Running A Real-Life Legal Rule Over “Breaking Bad”

Running A Real-Life Legal Rule Over "Breaking Bad"

“Breaking Bad” created waves in the legal and ‘non-legal’ community, but now a law student has addressed the issue of just how its characters might have fared if a real-life legal system was imposed.

The New Mexico Law Review has released an edition that examinees a range of issues relating to Walter White, attorney Saul Goodman and others, which generated a cult following internationally. Among the issues that Law Journal editor Matthew Zidovsky wanted examined was the impact of the Fourth Amendment and legal ethics.

“The whole point of the issue is to create a legal dialogue in New Mexico,” Zidovsky said. “Because we know the show so well, it’s easy to break down the legal questions that come up.”

“Breaking Bad” follows former high school teacher Walter White, played by Bryan Cranston, producing methamphetamine with a former student, Jesse Pinkman, played by Aaron Paul while Saul Goodman plays the seedy lawyer who will stop at nothing to win the day for his clients.

Zidovsky said when he watched the show as a law student, he and other students spotted a number of legal problems, from the way Drug Enforcement Administration agents violate constitutional laws during investigations to the unethical lawyering by Saul, who launders money for drug kingpins.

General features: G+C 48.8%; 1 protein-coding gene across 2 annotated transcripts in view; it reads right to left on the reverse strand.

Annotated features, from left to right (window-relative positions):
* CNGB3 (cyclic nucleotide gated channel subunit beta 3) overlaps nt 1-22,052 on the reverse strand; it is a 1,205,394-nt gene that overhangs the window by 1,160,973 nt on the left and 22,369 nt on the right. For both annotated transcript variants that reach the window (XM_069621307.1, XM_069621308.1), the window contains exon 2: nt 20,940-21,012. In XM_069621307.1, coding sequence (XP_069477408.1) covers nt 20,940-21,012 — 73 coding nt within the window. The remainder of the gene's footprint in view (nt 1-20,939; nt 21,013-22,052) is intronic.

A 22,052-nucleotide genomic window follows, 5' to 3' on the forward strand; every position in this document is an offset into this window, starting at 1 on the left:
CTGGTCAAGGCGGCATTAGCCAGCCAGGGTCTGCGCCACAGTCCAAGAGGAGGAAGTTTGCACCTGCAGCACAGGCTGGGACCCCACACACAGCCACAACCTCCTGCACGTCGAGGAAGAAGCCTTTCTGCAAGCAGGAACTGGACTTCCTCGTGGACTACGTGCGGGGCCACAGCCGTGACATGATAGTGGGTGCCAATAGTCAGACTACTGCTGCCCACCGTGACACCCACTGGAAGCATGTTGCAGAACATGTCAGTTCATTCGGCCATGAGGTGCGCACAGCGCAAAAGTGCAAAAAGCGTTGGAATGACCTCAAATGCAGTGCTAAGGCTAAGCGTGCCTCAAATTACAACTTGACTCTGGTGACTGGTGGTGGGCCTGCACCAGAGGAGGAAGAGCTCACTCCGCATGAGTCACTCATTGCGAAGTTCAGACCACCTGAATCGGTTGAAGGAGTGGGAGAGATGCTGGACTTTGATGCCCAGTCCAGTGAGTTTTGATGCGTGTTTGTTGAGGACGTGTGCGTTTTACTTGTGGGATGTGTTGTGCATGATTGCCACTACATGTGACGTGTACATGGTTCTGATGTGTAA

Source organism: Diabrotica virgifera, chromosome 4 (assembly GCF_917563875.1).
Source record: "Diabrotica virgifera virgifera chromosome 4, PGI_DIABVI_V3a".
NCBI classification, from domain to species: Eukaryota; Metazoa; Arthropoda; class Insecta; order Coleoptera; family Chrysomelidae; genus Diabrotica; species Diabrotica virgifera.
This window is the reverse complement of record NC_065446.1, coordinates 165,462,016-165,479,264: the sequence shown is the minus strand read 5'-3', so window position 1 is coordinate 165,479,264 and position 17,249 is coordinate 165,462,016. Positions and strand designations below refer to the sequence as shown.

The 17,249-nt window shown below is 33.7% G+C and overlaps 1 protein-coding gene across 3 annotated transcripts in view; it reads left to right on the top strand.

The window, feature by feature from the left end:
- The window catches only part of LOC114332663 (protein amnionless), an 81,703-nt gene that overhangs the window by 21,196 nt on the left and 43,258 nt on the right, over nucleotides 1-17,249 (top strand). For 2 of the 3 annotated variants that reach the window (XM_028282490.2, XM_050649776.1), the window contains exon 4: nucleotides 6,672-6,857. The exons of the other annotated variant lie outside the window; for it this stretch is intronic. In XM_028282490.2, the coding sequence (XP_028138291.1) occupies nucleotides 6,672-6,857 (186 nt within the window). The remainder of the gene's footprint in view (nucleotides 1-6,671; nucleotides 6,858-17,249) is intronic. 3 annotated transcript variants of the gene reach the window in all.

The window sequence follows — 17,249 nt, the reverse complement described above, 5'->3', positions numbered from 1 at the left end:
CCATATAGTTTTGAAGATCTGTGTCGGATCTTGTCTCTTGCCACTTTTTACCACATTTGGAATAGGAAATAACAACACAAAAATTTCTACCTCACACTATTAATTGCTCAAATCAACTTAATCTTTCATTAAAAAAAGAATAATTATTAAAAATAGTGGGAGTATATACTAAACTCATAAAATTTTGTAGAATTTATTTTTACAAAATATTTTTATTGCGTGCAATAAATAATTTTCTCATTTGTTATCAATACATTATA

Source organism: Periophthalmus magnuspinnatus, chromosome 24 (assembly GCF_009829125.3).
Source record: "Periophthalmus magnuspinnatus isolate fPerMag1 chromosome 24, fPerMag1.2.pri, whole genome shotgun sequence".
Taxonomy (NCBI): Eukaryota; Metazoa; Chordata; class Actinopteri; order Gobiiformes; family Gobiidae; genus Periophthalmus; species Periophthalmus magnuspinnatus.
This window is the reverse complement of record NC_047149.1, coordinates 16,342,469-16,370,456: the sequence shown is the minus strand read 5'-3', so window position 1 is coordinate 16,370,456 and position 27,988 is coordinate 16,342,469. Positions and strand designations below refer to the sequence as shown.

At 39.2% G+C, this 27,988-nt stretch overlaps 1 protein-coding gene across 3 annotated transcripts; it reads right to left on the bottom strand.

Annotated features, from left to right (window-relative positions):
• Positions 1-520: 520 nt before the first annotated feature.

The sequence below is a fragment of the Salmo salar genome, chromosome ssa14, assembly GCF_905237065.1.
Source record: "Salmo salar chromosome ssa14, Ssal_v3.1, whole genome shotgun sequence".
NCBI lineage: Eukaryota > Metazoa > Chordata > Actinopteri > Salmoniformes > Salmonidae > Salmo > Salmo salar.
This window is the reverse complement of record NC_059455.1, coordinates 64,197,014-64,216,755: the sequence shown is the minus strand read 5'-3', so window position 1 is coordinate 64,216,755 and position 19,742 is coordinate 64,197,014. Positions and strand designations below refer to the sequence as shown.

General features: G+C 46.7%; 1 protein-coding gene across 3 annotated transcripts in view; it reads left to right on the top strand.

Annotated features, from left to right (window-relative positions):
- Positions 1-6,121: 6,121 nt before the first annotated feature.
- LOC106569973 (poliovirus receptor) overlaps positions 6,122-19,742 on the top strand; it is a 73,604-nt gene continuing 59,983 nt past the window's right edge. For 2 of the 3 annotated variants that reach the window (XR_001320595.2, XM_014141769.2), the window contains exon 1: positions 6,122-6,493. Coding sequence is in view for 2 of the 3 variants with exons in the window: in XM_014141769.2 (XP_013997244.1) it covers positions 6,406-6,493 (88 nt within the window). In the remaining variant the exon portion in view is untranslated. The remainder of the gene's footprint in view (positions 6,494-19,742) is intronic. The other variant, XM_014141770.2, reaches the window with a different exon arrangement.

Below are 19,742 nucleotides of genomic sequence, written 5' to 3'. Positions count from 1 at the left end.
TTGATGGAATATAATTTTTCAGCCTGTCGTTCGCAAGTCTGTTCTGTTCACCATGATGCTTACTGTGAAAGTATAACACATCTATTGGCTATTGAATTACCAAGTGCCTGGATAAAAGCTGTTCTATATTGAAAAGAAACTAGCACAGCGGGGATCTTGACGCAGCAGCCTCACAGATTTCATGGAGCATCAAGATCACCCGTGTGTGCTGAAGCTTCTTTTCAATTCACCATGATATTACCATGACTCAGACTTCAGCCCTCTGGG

“He was so over the top,” Zidovsky said. “Anything he would do was beyond what is allowed as a professional lawyer.”

Among the articles in the review is a piece by Western State College of Law professor Elizabeth Jones who compares the questionable police tactics by officers in “Breaking Bad” to the U.S. Justice Department’s harsh report into Albuquerque police over excessive force.

Another piece by Utah State University political science professor Greg Goelzhauser looks at the potential prosecution of Walter White to examine how states with no death penalty may affect federal death penalty cases. New Mexico, where “Breaking Bad” is set, does not have the death penalty any longer.

Zidovsky said that article is timely because it comes a week after a federal jury in Boston determined that convicted Boston Marathon bomber Dzhokhar Tsarnaev should get the death penalty in the 2013 attack. Three people were killed and more than 260 were injured when Tsarnaev and his brother placed two pressure-cooker bombs near the marathon finish line.
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